Michael Shannon (Man of Steel)
J.D. Evermore (CLoak & Dagger)
Gary Grubbs (Battleship)

Werner Herzog’s Bad Lieutenant: Port of Call New Orleans opens with the image of a snake swimming through the flood waters of New Orleans, and you’ll have go a long way to find a more apt metaphor to kick off a picture with. What follows is a wholly indescribable mishmash of the slick and the stank, the cool and the campy. It is, at risk of putting too fine a point on it, almost exactly the film you’d expect Herzog and Nicolas Cage to come up with together. What it is not is a sequel, remake, “reboot,” or “re-imagining” of Abel Ferrara’s 1992 film Bad Lieutenant. It is a different story, about a different guy, in a different place, and told in a completely different style (Ferrera’s film is a stark, gritty, grim character study, and Herzog’s picture, while frequently disturbing, plays as a pitch-black comedy). All it has in common with its namesake is that it is about a thieving, whoring, druggie cop; the carryover of the title (reportedly at the insistence of the two films’ shared producer Edward R. Pressman, who wanted a straight remake and should have known better if he was hiring Herzog) will probably confuse more than it will assist.

The story begins in the immediate wake of Hurricane Katrina, as New Orleans cops Terence McDonagh (Cage) and Stevie Pruit (Val Kilmer) survey their deserted station house and discover a leftover prisoner who is about to drown in the rising flood waters of his cell. They contemplate betting on how long it’ll take the water to kill the poor sap, but McDonagh ends up diving in to save him, hurting his back in the process. “I’m gonna write you a prescription for Vicadin,” his doctor tells him, and our junkie cop is off and running.

Six months later, McDonagh is in the throes of a full-on drug addiction, tooting up in his car on the way into a crime scene. The scene is the gruesome, execution-style slaying of a family of five; the patriarch was apparently a low-level drug dealer. Solving the crime becomes, in his words, his “primary purpose”–well, that and getting drugs. Lots and lots of drugs.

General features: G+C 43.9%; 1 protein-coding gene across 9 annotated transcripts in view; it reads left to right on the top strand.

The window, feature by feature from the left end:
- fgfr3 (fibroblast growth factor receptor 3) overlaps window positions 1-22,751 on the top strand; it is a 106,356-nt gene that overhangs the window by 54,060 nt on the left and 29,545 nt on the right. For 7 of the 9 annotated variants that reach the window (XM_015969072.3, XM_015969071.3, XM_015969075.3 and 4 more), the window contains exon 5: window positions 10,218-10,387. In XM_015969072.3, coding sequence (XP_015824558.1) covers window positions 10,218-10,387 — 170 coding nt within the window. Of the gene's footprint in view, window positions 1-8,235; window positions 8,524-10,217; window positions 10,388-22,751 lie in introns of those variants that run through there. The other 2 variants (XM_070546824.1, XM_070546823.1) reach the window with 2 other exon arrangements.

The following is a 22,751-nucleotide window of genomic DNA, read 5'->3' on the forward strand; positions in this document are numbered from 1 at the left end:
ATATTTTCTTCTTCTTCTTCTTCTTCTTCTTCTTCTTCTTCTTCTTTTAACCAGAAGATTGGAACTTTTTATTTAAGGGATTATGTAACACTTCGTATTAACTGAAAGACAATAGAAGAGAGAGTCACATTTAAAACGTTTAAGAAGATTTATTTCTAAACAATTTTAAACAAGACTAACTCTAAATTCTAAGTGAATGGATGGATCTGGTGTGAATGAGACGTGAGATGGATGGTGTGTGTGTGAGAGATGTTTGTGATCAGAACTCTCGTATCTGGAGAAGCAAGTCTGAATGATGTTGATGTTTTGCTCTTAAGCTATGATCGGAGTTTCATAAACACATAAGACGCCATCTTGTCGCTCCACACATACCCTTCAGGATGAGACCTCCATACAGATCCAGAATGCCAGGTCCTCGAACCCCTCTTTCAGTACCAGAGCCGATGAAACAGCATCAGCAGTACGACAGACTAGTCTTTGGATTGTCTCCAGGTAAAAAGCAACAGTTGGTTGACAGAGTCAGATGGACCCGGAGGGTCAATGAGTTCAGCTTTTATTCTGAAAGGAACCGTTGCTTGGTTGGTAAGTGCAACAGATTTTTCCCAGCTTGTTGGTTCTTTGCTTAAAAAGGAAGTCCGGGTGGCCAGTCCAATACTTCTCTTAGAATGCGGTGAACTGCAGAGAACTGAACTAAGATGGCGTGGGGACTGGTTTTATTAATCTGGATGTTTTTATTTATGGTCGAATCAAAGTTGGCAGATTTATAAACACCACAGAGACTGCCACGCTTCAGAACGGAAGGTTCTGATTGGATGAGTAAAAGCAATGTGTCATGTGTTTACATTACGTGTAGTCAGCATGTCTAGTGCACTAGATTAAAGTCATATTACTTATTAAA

Broadly speaking, we find Herzog working within the framework of a glossy, well-produced, star-driven thriller; however, Nicolas Cage is no typical star, and this is no standard procedural. The actor has spent too much of the last decade slumming and sleepwalking through mindless paycheck pictures like Knowing, Ghost Rider, Bangkok Dangerous, and the soul-crushing National Treasure series, but every once in a while (I’m gonna say the last time was Lord of War) he gets his hand on a role with some power to it, and turns up the juice. This is the best work he’s done in years, a deliriously unhinged performance that you can’t take your eyes off of. He plays this guy from the outside in–the sheer physicality of the performance is impressive, not only in the expected addict’s tics but in his peculiar walk (he uses an odd sideways lope, as if the gun in his belt is throwing him off balance) and strange speech patterns (as he becomes more addicted, he uses a chewed-up, stylized speaking voice that sounds like a contrivance but totally works within the context of the characterization). He indulges himself a bit, sure; he resorts to mugging in some of his close-ups, and the sheer theatricality of the performance may turn some viewers off. But it’s a risky, impressive piece of work.

William M. Finkelstein’s screenplay has some good scenes (including at least one that reminds of, and rivals, the shock value of that horrifying traffic stop in the original Bad Lieutenant) and a sound structure that allows for the indulgences of its director and star; it somehow seems perfectly logical that, midway through, McDonagh ends up heading to Biloxi with a fifteen-year-old witness and his dad’s dog so that he can pick up his hooker girlfriend. The character is written with complexity beyond his vices; it is unfortunate but true that McDonagh is good at being a cop (even if he’s not a “good cop”). He’s got steady instincts, and he’s strong in the interrogation room. If only he weren’t having all those pesky hallucinations.

The screenplay provides a darkly comic motor to the picture, and much of it is played at that pitch, with great success–Cage’s jittery explosion at a pharmacy clerk and his gun-waving interrogation of two elderly women build to juicy and explosively funny comic payoffs. It’s got such a wicked and knowing sense of humor, in fact, that the mere phrase “property room” becomes a punchline by the picture’s end. It is, my no means, a “funny” movie in any kind of traditional sense, but it uses dark humor as a weapon to keep its viewers on their toes, adding to the unpredictability and oddball, insane style of the piece.